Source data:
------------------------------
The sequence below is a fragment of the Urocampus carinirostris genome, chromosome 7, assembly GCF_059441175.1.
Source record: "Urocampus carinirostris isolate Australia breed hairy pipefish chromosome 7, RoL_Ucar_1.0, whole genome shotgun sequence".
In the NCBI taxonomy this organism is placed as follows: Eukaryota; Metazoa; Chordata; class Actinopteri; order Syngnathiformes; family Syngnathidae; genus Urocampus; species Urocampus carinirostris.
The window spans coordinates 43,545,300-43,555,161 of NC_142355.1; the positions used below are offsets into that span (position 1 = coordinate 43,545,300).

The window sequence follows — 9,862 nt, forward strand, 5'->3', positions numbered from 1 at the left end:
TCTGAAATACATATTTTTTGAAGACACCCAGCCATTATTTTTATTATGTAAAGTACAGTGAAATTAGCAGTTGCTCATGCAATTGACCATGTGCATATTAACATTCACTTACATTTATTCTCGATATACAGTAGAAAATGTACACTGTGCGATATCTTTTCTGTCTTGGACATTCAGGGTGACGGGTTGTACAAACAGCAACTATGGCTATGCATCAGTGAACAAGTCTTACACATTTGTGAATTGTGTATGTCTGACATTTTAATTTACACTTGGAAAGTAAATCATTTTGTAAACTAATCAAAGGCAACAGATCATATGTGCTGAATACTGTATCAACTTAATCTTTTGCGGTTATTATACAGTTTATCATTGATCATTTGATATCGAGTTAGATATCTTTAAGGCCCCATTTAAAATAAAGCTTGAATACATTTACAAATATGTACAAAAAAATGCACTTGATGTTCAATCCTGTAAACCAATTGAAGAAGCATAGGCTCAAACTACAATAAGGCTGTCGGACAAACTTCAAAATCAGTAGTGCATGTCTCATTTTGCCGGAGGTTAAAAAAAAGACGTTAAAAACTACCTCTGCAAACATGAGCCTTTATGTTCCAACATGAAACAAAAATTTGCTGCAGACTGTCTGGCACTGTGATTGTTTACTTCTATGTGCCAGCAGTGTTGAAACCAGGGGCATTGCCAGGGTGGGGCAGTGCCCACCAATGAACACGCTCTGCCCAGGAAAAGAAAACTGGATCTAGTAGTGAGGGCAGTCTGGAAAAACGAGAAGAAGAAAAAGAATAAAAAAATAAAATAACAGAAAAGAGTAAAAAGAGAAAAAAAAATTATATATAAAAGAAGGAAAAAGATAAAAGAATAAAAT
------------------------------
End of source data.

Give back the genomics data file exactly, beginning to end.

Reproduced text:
The sequence below is a fragment of the Urocampus carinirostris genome, chromosome 7, assembly GCF_059441175.1.
Source record: "Urocampus carinirostris isolate Australia breed hairy pipefish chromosome 7, RoL_Ucar_1.0, whole genome shotgun sequence".
In the NCBI taxonomy this organism is placed as follows: Eukaryota; Metazoa; Chordata; class Actinopteri; order Syngnathiformes; family Syngnathidae; genus Urocampus; species Urocampus carinirostris.
The window spans coordinates 43,545,300-43,555,161 of NC_142355.1; the positions used below are offsets into that span (position 1 = coordinate 43,545,300).

The window sequence follows — 9,862 nt, forward strand, 5'->3', positions numbered from 1 at the left end:
TCTGAAATACATATTTTTTGAAGACACCCAGCCATTATTTTTATTATGTAAAGTACAGTGAAATTAGCAGTTGCTCATGCAATTGACCATGTGCATATTAACATTCACTTACATTTATTCTCGATATACAGTAGAAAATGTACACTGTGCGATATCTTTTCTGTCTTGGACATTCAGGGTGACGGGTTGTACAAACAGCAACTATGGCTATGCATCAGTGAACAAGTCTTACACATTTGTGAATTGTGTATGTCTGACATTTTAATTTACACTTGGAAAGTAAATCATTTTGTAAACTAATCAAAGGCAACAGATCATATGTGCTGAATACTGTATCAACTTAATCTTTTGCGGTTATTATACAGTTTATCATTGATCATTTGATATCGAGTTAGATATCTTTAAGGCCCCATTTAAAATAAAGCTTGAATACATTTACAAATATGTACAAAAAAATGCACTTGATGTTCAATCCTGTAAACCAATTGAAGAAGCATAGGCTCAAACTACAATAAGGCTGTCGGACAAACTTCAAAATCAGTAGTGCATGTCTCATTTTGCCGGAGGTTAAAAAAAAGACGTTAAAAACTACCTCTGCAAACATGAGCCTTTATGTTCCAACATGAAACAAAAATTTGCTGCAGACTGTCTGGCACTGTGATTGTTTACTTCTATGTGCCAGCAGTGTTGAAACCAGGGGCATTGCCAGGGTGGGGCAGTGCCCACCAATGAACACGCTCTGCCCAGGAAAAGAAAACTGGATCTAGTAGTGAGGGCAGTCTGGAAAAACGAGAAGAAGAAAAAGAATAAAAAAATAAAATAACAGAAAAGAGTAAAAAGAGAAAAAAAAATTATATATAAAAGAAGGAAAAAGATAAAAGAATAAAAT